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Maggie Bernat Smith
Maggie Bernat Smith
Member Since 2012
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U.S. producers are now making wine in all 50 states. So just what happens when you plant grapes in a tropical place like, say, Hawaii? You don’t see the larger fluctuations in temperature of the more well-known wine regions. But if you believe in the French term terroir, you will get a product bespeaking the soil from which it grew: you will get bottled sunshine.

Bubbles v. Bubbles
By: Maggie Bernat Smith
Posted: Dec. 27, 2012

Bubbles vs. Bubbles, what's the difference? There are endless choices now of fizzy wines to choose from, Champagne being the most well-known and most expensive of all the fizzy wine is where the tradition started. It's the original masterpiece. Champagne is the region outside of Paris where the bubbles were perfected and is the gold standard of sparkling wine today. Depending on your budget and palate, you can get a wide range of fizzies now and this will help you pick the right one.

How Champagne is Made
By: Maggie Bernat Smith
Posted: Dec. 26, 2012

Champagne is the only region in the world where the wine breaks all the rules of what we consider the best, such as wines made from a single estate, from a single vintage, where what happens in the cellar is noninterventionist. Champagne is the epitome of a blend. It’s a blend of grapes (Chardonnay, Pinot Noir and Pinot Meunier), it’s a blend of regions within Champagne, and it’s a blend of years. But the winemaker, called a master blender, is considered to hold the most coveted and respected position in the Champagne region.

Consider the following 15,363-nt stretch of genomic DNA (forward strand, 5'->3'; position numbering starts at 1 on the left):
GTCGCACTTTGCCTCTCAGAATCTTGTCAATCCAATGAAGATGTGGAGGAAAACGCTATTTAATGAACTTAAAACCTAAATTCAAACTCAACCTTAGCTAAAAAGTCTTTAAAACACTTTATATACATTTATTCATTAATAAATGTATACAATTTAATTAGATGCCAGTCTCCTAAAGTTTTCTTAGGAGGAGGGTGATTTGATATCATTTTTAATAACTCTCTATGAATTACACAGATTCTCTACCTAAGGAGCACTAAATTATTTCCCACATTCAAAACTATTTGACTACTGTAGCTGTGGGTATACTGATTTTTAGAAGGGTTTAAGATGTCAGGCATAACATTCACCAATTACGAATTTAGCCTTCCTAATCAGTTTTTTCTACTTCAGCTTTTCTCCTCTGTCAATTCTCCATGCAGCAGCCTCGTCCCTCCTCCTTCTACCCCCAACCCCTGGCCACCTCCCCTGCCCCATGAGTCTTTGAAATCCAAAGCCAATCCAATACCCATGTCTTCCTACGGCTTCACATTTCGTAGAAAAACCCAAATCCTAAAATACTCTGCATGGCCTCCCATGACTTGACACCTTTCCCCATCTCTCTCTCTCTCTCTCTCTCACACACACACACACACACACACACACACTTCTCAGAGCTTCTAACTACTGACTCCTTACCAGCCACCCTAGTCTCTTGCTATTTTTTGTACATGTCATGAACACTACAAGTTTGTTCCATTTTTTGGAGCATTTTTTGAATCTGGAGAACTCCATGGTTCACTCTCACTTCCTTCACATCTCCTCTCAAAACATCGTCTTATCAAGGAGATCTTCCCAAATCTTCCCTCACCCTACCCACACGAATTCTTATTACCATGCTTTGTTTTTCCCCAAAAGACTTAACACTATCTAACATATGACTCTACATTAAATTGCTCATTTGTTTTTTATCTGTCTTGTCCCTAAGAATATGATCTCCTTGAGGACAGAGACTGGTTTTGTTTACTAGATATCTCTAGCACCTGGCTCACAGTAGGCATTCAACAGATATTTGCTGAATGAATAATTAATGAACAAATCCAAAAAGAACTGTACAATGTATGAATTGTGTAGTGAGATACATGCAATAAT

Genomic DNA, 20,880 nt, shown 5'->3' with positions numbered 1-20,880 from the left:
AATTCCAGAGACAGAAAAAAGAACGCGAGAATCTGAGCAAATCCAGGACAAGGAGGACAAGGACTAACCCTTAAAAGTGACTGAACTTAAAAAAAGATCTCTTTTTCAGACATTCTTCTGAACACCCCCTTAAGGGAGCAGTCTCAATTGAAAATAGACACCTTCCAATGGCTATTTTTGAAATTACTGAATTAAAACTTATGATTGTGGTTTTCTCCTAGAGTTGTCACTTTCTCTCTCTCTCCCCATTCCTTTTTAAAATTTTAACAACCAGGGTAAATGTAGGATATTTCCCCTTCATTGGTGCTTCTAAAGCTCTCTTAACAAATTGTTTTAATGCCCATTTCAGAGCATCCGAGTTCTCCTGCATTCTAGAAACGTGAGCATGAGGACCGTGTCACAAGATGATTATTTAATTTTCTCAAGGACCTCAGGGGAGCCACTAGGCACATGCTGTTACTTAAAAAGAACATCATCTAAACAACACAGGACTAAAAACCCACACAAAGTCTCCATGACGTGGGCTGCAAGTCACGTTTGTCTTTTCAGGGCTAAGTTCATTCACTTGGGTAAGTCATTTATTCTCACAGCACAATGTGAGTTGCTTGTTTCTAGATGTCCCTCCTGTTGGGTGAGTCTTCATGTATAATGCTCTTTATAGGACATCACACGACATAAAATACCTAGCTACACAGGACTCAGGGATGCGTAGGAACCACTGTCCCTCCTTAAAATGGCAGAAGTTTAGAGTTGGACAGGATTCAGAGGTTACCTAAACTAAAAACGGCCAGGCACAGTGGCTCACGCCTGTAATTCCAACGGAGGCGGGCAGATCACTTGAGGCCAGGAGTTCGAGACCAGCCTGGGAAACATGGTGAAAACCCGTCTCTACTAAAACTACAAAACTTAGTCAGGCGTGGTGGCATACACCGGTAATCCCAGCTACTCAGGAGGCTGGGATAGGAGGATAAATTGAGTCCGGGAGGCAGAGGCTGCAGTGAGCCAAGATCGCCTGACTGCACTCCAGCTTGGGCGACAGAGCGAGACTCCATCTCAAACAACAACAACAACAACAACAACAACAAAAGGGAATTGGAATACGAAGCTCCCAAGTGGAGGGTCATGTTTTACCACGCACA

Once the nectar of the wealthy and the symbol of luxury, the essence of finesse and grace is now thankfully accessible to all of us. We drink bubbly wine to celebrate the biggest events in our lives, to ring in the New Year and to make an already wonderful event even better. But understanding Champagne vs. other sparkling wines is still misunderstood. Why would you pay a starting price of, say $50, when you can buy a bottle of Prosecco for $8?

‘Tis the season to throw parties, one of my favorite pastimes. Deciding on the guest list, hors d'oeuvres, which cheese pairs with which wine, and every other detail that goes into planning a holiday party can be exhausting. We understand you have a wide range of guests and different palates to satisfy so here's your fail-proof wine guide for all your holiday events.

If you seek pleasure in life and in wine then my suggestion to you is, do not miss out on dessert wines. This lost and forgotten soul of the wine world rarely gets the attention it deserves anymore. Once the wine of kings, it is now rarely indulged by us, maybe because we just don’t know what to expect. The holidays are the perfect time to take your indulgence to the next level (you can worry about your diet on January 1). Accompany one of these pleasure-bringing wines with your dessert this year and you will see eyes light up like the Christmas tree!

You say "potato," I say "Idaho!" But if you think of the Pacific Northwest wine regions, Idaho may not roll right off the tip of your tongue. As a wine region, this underdog is definitely the lesser known, to say the least, but it’s worth a moment in the spotlight. Get the primer on Idaho wine from Sommelier and WineTable writer Maggie Bernat Smith.

Napa Valley is Napa Valley is Napa Valley. That seems to be the general consensus when talking about the wines from there. But it’s an unfortunate generalization—comparable to saying San Francisco is the same wherever you go in that great city. In truth, there are many unique distinctions in the valley, one of which is the wine from the hills.